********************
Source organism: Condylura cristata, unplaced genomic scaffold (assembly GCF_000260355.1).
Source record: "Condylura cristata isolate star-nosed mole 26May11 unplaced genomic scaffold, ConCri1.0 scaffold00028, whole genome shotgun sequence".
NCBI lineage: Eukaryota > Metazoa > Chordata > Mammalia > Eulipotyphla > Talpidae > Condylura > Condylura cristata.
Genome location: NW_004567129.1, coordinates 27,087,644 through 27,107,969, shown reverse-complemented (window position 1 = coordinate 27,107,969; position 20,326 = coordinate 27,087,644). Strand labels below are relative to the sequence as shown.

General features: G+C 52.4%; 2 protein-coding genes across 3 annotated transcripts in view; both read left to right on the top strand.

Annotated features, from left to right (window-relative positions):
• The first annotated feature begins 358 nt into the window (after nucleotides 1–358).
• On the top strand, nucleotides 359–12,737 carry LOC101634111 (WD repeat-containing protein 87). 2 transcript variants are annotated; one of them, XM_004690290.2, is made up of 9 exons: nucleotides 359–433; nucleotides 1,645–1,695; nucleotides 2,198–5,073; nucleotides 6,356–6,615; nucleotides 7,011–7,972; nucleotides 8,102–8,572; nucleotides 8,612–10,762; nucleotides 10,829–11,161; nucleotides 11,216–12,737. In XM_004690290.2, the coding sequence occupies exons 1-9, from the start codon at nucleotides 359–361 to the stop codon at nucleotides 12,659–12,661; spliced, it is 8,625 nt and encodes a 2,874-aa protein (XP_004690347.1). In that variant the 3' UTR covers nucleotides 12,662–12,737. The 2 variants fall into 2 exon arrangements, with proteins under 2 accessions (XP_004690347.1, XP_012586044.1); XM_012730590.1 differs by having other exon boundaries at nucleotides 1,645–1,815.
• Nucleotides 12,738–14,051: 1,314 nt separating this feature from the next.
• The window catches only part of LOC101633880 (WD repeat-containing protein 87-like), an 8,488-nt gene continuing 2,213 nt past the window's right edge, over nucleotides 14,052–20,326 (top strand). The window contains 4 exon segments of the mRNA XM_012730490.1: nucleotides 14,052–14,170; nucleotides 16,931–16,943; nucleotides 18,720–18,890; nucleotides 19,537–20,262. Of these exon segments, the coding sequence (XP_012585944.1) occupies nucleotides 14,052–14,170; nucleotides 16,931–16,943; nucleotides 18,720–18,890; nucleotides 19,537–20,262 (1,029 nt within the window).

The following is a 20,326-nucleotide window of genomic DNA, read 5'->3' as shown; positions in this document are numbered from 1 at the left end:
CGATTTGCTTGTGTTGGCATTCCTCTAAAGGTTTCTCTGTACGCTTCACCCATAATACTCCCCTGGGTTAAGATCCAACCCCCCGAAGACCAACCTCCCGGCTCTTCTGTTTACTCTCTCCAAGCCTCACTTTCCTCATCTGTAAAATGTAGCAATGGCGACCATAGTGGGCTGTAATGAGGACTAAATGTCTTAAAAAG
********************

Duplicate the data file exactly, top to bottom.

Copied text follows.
Source organism: Condylura cristata, unplaced genomic scaffold (assembly GCF_000260355.1).
Source record: "Condylura cristata isolate star-nosed mole 26May11 unplaced genomic scaffold, ConCri1.0 scaffold00028, whole genome shotgun sequence".
NCBI lineage: Eukaryota > Metazoa > Chordata > Mammalia > Eulipotyphla > Talpidae > Condylura > Condylura cristata.
Genome location: NW_004567129.1, coordinates 27,087,644 through 27,107,969, shown reverse-complemented (window position 1 = coordinate 27,107,969; position 20,326 = coordinate 27,087,644). Strand labels below are relative to the sequence as shown.

General features: G+C 52.4%; 2 protein-coding genes across 3 annotated transcripts in view; both read left to right on the top strand.

Annotated features, from left to right (window-relative positions):
• The first annotated feature begins 358 nt into the window (after nucleotides 1–358).
• On the top strand, nucleotides 359–12,737 carry LOC101634111 (WD repeat-containing protein 87). 2 transcript variants are annotated; one of them, XM_004690290.2, is made up of 9 exons: nucleotides 359–433; nucleotides 1,645–1,695; nucleotides 2,198–5,073; nucleotides 6,356–6,615; nucleotides 7,011–7,972; nucleotides 8,102–8,572; nucleotides 8,612–10,762; nucleotides 10,829–11,161; nucleotides 11,216–12,737. In XM_004690290.2, the coding sequence occupies exons 1-9, from the start codon at nucleotides 359–361 to the stop codon at nucleotides 12,659–12,661; spliced, it is 8,625 nt and encodes a 2,874-aa protein (XP_004690347.1). In that variant the 3' UTR covers nucleotides 12,662–12,737. The 2 variants fall into 2 exon arrangements, with proteins under 2 accessions (XP_004690347.1, XP_012586044.1); XM_012730590.1 differs by having other exon boundaries at nucleotides 1,645–1,815.
• Nucleotides 12,738–14,051: 1,314 nt separating this feature from the next.
• The window catches only part of LOC101633880 (WD repeat-containing protein 87-like), an 8,488-nt gene continuing 2,213 nt past the window's right edge, over nucleotides 14,052–20,326 (top strand). The window contains 4 exon segments of the mRNA XM_012730490.1: nucleotides 14,052–14,170; nucleotides 16,931–16,943; nucleotides 18,720–18,890; nucleotides 19,537–20,262. Of these exon segments, the coding sequence (XP_012585944.1) occupies nucleotides 14,052–14,170; nucleotides 16,931–16,943; nucleotides 18,720–18,890; nucleotides 19,537–20,262 (1,029 nt within the window).

The following is a 20,326-nucleotide window of genomic DNA, read 5'->3' as shown; positions in this document are numbered from 1 at the left end:
CGATTTGCTTGTGTTGGCATTCCTCTAAAGGTTTCTCTGTACGCTTCACCCATAATACTCCCCTGGGTTAAGATCCAACCCCCCGAAGACCAACCTCCCGGCTCTTCTGTTTACTCTCTCCAAGCCTCACTTTCCTCATCTGTAAAATGTAGCAATGGCGACCATAGTGGGCTGTAATGAGGACTAAATGTCTTAAAAAG